“… good. I’m heading to the Ivory Spires, so send out at least three companies. ….No, don’t engage. The shop is sealed. Do you…”
Bastion is on the phone box with dispatch, hunched over in the river-slimy customs hut that serves this part of the docks. It’s not usually small-looking to her, but right now, with him compressed down in there, it looks almost sarcastically undersized. Bastion is wearing an agonized expression, his ears pinned back almost flush to his braids, as he shuffles this way and that, trying not to upset the delicate ecosystem of stacked crates and papers in the cramped space.
Saila sits on the short stone wall next to the building with ChoCho. He is, as seems habitual for him, busy chewing and nibbling on her clothing. While Saila swings her feet, she tries to avoid the stare of the customs inspector. Thomm, she recalls, based on his signature on her various forms over the years.
“Miss Saila, you with the Guard now?” He asks, his jaw working from side to side on nothing in particular. He’s standing in front of her on the rough stone of the street, hands clutched behind his back, hunched over. His eyes seem keen as always.
“I’m standing next to one right now, if that’s what you mean,” she replies evasively. He’s grizzled and old, missing a few teeth, but he’s always had a gleeful, gossipy side, and while Saila is keen to make use of that for her benefit from time to time, this is not one of those occasions.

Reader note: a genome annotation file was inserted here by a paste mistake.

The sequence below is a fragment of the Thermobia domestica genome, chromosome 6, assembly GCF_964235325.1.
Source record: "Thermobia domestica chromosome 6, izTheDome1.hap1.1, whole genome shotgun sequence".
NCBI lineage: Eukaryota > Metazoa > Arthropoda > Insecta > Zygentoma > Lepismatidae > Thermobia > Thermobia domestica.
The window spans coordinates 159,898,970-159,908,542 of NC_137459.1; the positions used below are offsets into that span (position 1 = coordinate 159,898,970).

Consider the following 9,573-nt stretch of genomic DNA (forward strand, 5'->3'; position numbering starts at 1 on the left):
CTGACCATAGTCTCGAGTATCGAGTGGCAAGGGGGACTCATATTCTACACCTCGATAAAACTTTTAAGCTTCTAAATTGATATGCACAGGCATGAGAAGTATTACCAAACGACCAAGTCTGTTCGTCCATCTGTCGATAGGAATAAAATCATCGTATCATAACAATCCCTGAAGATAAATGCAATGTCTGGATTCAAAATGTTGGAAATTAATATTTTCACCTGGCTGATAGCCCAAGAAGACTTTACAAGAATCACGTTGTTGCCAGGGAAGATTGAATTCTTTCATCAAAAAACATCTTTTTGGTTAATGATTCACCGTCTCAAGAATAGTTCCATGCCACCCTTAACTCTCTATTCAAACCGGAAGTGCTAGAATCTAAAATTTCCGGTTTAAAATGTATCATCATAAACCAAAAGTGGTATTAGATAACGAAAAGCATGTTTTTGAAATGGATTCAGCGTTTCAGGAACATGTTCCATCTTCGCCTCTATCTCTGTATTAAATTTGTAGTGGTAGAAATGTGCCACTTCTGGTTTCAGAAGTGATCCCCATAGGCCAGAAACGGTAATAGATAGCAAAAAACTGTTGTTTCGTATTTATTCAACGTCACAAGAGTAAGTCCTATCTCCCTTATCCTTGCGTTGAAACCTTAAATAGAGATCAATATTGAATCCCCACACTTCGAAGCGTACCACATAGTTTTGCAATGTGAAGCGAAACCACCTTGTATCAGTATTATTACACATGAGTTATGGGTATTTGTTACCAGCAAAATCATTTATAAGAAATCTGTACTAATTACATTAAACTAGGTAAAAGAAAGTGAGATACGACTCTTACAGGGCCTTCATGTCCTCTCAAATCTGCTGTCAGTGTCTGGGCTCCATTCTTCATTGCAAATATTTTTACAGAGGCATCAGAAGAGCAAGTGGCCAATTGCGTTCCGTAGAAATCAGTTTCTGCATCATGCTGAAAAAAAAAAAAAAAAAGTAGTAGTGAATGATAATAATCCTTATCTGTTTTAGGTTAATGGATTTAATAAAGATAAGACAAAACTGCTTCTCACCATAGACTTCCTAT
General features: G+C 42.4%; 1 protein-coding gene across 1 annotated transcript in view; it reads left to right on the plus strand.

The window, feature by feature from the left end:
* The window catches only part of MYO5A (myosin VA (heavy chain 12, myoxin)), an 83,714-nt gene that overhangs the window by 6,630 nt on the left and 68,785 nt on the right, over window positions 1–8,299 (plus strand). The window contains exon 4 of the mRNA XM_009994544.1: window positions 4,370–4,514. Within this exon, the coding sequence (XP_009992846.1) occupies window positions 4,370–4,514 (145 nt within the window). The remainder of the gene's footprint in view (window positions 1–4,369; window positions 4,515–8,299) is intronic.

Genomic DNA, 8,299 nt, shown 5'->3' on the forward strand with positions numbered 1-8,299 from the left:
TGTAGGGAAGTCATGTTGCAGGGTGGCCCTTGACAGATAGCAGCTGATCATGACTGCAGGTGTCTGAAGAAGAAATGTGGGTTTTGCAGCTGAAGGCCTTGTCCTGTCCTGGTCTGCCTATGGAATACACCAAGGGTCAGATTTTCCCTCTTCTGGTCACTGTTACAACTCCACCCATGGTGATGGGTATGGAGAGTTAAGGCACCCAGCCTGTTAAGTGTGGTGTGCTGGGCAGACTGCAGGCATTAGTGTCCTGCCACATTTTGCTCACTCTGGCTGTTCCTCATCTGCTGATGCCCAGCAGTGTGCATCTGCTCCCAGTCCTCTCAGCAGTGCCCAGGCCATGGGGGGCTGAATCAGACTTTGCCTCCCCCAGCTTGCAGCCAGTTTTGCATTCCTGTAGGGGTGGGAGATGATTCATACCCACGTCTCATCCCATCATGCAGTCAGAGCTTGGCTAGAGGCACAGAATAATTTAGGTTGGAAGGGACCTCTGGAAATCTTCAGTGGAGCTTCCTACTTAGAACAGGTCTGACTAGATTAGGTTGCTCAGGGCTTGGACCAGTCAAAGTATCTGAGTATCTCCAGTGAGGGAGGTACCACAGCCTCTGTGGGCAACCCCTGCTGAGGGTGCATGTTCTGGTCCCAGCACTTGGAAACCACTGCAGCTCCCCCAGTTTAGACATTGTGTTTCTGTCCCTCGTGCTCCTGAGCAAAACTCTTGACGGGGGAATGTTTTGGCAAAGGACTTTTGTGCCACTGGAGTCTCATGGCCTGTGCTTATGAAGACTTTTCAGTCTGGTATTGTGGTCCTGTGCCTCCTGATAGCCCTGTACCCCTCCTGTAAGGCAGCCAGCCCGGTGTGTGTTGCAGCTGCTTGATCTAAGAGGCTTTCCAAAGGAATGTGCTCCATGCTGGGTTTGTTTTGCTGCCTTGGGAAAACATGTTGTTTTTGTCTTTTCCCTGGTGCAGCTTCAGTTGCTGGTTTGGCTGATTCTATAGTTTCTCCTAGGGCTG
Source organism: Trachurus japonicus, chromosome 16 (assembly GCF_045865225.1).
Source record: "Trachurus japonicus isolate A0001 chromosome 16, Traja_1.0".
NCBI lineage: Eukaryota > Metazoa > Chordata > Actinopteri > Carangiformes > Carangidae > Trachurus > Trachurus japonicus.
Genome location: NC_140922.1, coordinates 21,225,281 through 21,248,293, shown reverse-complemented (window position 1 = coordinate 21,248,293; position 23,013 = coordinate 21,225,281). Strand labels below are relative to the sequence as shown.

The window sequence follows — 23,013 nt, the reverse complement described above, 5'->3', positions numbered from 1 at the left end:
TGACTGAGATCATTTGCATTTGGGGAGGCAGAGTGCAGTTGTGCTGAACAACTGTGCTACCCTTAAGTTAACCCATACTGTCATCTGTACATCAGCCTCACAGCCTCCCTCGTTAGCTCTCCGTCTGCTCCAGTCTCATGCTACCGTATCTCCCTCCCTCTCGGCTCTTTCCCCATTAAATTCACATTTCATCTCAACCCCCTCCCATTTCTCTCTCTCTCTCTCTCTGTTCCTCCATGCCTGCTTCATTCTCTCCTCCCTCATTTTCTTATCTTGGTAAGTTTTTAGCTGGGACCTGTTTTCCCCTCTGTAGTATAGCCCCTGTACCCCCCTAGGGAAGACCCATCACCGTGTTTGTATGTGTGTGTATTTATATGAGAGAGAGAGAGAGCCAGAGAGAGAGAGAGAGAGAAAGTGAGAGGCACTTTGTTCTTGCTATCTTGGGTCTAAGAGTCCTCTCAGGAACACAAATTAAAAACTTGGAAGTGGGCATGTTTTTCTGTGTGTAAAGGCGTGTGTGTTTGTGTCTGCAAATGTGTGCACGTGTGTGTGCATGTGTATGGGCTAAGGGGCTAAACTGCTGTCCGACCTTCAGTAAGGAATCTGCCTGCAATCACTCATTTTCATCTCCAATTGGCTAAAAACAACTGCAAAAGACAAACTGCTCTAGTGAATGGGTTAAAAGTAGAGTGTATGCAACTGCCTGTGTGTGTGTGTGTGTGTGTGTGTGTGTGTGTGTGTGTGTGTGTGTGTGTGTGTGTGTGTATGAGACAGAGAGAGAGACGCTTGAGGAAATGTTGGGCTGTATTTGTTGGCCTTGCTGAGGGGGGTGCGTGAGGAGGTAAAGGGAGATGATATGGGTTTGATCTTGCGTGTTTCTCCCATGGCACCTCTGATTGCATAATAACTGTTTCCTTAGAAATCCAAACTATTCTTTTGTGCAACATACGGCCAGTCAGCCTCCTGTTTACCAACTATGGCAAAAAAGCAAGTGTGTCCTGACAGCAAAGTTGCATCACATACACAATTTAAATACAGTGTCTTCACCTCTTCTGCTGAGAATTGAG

“You in trouble now, Miss?” He asks.
“Not with the guard,” she says, pulling in on herself more.
He draws close in little shuffling steps. He smells of the salty brine of the Southern Sister with an underlayer of the slight musky damp that saturates everything riverside. He’s got a wizened, wrinkled old face made yet more shriveled from his endless years of sailing, and big, knobby, calloused hands run through with cracks like the earth in a killing drought. Saila looks down at the ground, at his left shoe, anywhere but up at the person looming up next to her.
“You jus’ point me at ‘em Miss,” he whispers with a pronounced whistle that comes from his fragmented left teeth, “and me and some boys’ll go down tonight and give ‘em a good neighborly hello.”
He cracks his knuckles.